The photography alone is worth the price of the book. Don’t let the pamphlet format fool you.  It is coffee-table quality.  Stunning pictures of boulders, slabs and suiseki pieces from all over the state, which could convert anyone into a jade-nut, are among pieces shown (I am even more ready than before to trudge through the upper Eel and Trinity River to find suiseki boulders).  Explanations aplenty are offered as to how location might influence the appearance of specimens and why jade occurs throughout vast swathes of California Coastal Ranges (hint: plate tectonics).  And there is a final treat: the Ultramafic Rock Map of California, which shows 14 general locations of mostly metamorphically altered ultramafic rocks and mineral that are related to, or associated with jade.

I met Don while working the Sacramento Mineral Society’s information booth at the Gem Faire’s Sacramento show.   He generously donated a copy to our club (and it turns out one of our club members is pictured inside with a boulder of Clear Creek jadeite).

The book sells for $25, which includes the cost of shipping.  If you are a jade-bug, a rock-hound who casually appreciates jade, or an irrepressible learner, it is well worth the price.  If you are interested in purchasing a copy, please e-mail Don Dupras at, and he will mail it to you.  This is an admittedly low-tech arrangement — no website, no Google-bombs, just word of mouth, which is one reason I am volunteering to promote his book.  The other is the generous donation to our club.

Happy Hunting, indeed,


Posted September 10, 2011 by dragonbreathpress in Book, Jade, Review

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Snyder’s Ranch 37th Annual Pow-Wow   Leave a comment

Yesterday I decided to head out to the annual Pow-Wow and rock show Snyder’s Ranch in Valley Springs (located in Calaveras County, CA.) for my first time ever.  This is the first time that it has been held over Labor Day weekend, due to rain and muddy conditions in previous years.  I had not attended in these years, when it was held in May, because of a conflict with the Whole Earth Festival.  This year with my son at his mom’s (too bad, he would have loved it), I made the hour-and-a half trek from Davis.  From the point where I exited Hwy-99,the drive drive through rolling, golden hills was quite pleasant.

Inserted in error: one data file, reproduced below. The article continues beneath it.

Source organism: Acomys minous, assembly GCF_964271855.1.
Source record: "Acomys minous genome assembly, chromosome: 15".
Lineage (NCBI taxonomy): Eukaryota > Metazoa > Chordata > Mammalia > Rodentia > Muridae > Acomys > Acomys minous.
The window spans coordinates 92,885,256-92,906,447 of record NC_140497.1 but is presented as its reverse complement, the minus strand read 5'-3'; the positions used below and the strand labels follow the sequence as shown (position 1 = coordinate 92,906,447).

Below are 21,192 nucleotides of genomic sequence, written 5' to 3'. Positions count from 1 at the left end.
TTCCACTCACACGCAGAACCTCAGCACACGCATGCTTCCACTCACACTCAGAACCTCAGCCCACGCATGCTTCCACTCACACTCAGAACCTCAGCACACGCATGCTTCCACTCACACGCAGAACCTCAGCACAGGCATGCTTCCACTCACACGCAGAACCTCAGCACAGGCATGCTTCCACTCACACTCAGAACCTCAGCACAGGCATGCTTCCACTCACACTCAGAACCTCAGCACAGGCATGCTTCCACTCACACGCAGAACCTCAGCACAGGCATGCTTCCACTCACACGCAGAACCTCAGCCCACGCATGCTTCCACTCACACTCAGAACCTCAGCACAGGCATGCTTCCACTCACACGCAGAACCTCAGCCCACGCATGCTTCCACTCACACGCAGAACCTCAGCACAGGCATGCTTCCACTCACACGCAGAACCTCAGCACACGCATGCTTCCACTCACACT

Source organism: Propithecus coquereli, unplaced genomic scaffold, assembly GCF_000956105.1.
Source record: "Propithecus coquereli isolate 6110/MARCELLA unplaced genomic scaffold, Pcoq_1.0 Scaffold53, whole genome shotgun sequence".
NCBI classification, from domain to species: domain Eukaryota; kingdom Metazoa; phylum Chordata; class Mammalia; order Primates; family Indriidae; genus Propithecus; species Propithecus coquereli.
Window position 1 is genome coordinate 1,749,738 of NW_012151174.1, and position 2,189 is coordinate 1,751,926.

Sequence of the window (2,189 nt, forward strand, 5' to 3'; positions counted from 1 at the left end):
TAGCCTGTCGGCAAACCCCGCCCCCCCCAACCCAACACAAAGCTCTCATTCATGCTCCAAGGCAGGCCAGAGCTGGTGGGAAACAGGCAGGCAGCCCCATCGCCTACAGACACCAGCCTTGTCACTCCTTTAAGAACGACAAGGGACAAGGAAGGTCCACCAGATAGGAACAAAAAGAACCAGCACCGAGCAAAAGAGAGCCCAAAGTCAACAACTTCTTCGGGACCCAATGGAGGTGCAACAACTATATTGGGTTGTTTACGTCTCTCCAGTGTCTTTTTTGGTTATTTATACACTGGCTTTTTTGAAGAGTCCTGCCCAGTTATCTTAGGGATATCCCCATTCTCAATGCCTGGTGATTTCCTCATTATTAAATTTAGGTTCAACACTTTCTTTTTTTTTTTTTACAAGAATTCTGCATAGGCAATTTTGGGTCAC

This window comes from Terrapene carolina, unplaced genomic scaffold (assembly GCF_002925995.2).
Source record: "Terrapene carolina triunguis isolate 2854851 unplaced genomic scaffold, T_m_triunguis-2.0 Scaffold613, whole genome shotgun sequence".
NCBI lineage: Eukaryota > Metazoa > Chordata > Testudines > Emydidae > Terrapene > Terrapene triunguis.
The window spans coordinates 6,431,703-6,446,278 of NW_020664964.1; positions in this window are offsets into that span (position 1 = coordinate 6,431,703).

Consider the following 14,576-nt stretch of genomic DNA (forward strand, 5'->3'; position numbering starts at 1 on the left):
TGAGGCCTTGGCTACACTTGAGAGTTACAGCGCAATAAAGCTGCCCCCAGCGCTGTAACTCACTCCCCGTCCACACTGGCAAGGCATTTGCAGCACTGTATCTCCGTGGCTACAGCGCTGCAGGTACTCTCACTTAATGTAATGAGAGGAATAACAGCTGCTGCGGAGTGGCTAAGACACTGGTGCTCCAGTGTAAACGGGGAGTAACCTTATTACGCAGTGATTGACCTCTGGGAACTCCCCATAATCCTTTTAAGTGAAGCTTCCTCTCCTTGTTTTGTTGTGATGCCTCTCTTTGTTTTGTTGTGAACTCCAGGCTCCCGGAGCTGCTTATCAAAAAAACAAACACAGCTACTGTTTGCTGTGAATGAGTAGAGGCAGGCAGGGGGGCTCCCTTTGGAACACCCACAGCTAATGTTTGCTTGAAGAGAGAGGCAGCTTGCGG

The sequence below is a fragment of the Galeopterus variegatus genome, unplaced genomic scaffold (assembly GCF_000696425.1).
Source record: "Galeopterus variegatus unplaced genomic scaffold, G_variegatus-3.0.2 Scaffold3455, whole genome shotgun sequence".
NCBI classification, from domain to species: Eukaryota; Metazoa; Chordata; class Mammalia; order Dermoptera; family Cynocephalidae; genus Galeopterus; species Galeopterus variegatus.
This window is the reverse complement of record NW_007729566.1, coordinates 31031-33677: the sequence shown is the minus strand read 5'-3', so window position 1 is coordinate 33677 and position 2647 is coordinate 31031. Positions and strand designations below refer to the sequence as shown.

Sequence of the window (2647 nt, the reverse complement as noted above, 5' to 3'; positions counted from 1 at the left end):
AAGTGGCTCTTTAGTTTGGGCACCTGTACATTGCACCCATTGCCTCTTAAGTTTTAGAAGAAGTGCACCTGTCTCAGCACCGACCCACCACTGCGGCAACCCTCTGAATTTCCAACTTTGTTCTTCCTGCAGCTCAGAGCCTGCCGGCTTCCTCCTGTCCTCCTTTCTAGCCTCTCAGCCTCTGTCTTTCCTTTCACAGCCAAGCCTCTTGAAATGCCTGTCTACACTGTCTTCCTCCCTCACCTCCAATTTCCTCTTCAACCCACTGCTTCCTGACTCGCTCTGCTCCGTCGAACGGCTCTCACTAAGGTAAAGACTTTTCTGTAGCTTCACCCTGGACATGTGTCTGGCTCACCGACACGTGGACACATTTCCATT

I arrived a little bit after noon (I had gone to the Davis Farmers Market first), and parked in a bumpy, dry cattle pasture, along with many others.  Parking and admission to this event are both free, which is nice.  In the less than 100 yards that I walked to enter the show, I acquired a nice coating of red dust.  Free sunscreen, I suppose.

Once in, I was treated to booth after booth of rocks, minerals, crafts etc.  I’ve never been to the Quartzite or Tucson shows, so this was impressive.  Boulders, slabs, cabochons, spheres and other products of agate, jasper, jade and other lapidary materials (including man-made materials) were available in droves.  Selenite wands and other metaphysical products were on display as well.

Most items were reasonably priced for what they are, though some seem expensive at first blush. When looking at an item, I always like to remember the advice of Joe, the president of the Sacramento Mineral Society.  To paraphrase, he tells that once you’ve determined that the quality is there (that it is likely take a polish, that there aren’t excessive fractures or pits…), ask yourself, “how many cabs do I have to sell to make my money back?”  If the answer is one or two, and that you will have sufficient material leftover for myself, then don’t feel too bad.